Why Color TV Was the Quintessential Cold War Machine

The Technological Innovation Transformed How Americans Saw the World, and How the World Viewed America

In 1959, at the height of the space race, Vice President Richard Nixon and Soviet Premier Nikita Krushchev stood together, surrounded by reporters, in the middle of RCA’s color television display at the American National Exhibition in Moscow. Nixon, speaking to Krushchev through a translator, pointed proudly to the television camera before them and addressed the technological competition between the two nations that the leaders had just been debating. “There are some instances where you may be ahead of us, for example, in the development of the thrusts of your …

Your Edgy Billboard Is My Kid’s Nightmare

What Rights Do We Have to Shield Ourselves from Offensive Outdoor Advertising?

“Mommy?” I look in the rearview mirror at my 6-year-old daughter. Her brow is furrowed and her mouth turned down as she stares at something out the window. “I don’t …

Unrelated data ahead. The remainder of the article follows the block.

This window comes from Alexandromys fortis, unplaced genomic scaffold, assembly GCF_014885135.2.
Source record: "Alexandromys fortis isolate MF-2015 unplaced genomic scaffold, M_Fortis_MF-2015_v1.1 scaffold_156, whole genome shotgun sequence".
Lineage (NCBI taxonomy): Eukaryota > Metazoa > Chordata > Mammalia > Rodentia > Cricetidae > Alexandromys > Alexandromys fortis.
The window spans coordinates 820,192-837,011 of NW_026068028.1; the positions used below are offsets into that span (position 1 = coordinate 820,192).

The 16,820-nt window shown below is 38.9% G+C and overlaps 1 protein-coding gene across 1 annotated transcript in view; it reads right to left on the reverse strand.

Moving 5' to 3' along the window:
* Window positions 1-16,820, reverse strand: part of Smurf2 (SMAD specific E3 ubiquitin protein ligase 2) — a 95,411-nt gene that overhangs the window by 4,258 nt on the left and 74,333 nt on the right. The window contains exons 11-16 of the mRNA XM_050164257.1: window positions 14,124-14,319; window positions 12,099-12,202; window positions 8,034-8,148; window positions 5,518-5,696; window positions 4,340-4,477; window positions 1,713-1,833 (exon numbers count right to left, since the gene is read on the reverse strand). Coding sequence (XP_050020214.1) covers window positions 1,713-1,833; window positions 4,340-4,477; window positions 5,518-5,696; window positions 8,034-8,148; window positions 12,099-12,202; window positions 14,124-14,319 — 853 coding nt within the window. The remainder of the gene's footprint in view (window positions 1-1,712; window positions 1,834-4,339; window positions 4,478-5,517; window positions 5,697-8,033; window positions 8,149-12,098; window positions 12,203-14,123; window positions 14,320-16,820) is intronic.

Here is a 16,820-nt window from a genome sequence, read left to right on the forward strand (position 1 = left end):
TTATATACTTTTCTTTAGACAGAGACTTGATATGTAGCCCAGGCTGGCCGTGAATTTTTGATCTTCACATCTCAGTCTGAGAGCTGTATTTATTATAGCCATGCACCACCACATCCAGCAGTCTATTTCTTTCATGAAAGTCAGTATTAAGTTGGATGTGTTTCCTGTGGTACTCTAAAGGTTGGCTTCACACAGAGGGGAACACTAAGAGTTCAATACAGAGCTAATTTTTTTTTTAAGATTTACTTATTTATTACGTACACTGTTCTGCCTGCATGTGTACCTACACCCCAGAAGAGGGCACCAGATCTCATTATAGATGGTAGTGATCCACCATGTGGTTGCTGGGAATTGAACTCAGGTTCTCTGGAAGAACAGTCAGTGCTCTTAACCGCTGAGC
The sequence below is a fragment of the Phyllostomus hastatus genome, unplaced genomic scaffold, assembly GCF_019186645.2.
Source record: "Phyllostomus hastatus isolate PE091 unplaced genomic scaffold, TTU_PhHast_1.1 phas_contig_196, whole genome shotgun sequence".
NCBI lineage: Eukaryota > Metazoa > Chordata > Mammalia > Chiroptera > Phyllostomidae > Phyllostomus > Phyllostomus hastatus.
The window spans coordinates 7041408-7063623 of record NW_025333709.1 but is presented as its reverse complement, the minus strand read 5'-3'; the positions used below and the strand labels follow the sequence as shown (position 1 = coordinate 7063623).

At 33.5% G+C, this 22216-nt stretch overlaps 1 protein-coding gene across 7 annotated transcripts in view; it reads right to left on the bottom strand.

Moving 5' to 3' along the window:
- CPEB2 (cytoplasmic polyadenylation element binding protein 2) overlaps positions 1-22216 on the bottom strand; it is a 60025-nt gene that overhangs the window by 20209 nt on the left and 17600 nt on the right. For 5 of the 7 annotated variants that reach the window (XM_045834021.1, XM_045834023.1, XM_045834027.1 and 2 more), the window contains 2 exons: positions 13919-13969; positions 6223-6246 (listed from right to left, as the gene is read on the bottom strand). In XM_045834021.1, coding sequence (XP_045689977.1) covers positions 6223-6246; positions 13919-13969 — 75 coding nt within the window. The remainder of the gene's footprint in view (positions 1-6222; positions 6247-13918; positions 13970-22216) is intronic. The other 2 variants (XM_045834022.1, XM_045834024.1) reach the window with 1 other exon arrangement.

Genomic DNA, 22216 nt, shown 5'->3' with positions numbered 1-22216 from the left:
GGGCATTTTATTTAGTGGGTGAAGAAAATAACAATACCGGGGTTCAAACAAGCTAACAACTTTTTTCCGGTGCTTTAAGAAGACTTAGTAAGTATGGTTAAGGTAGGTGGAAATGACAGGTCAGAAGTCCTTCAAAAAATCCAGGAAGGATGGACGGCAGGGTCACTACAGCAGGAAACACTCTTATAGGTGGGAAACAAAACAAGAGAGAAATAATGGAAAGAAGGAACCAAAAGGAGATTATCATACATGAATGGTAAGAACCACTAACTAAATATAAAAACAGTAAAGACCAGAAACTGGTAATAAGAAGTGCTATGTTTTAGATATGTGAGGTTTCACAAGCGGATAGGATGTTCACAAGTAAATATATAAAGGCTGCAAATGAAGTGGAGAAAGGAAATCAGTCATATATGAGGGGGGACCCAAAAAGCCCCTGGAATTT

The Posters That Sold World War I

One Hundred Years Later, These Ads Will Still Make You Stop and Listen to Uncle Sam

On July 28, 1914, World War I officially began when Austria-Hungary declared war on Serbia. In Europe and beyond, country after country was drawn into the war by a web …

What the Daisy Commercial Wrought

Mad Men, Volkswagen, and the Birth of the Political Attack Ad

Pundits have branded this primary presidential campaign season as the most vitriolic in history. Negative commercials dominate the airwaves.

How did we get here? Mad Men has the answer, of course.

During …

Winston Binch

A Don Draper for the Digital Age

The 21st-century adman wears a t-shirt, drinks tequila, plays guitar, and checks into our drinks date on Foursquare as he takes a seat at the bar at Venice’s The Tasting …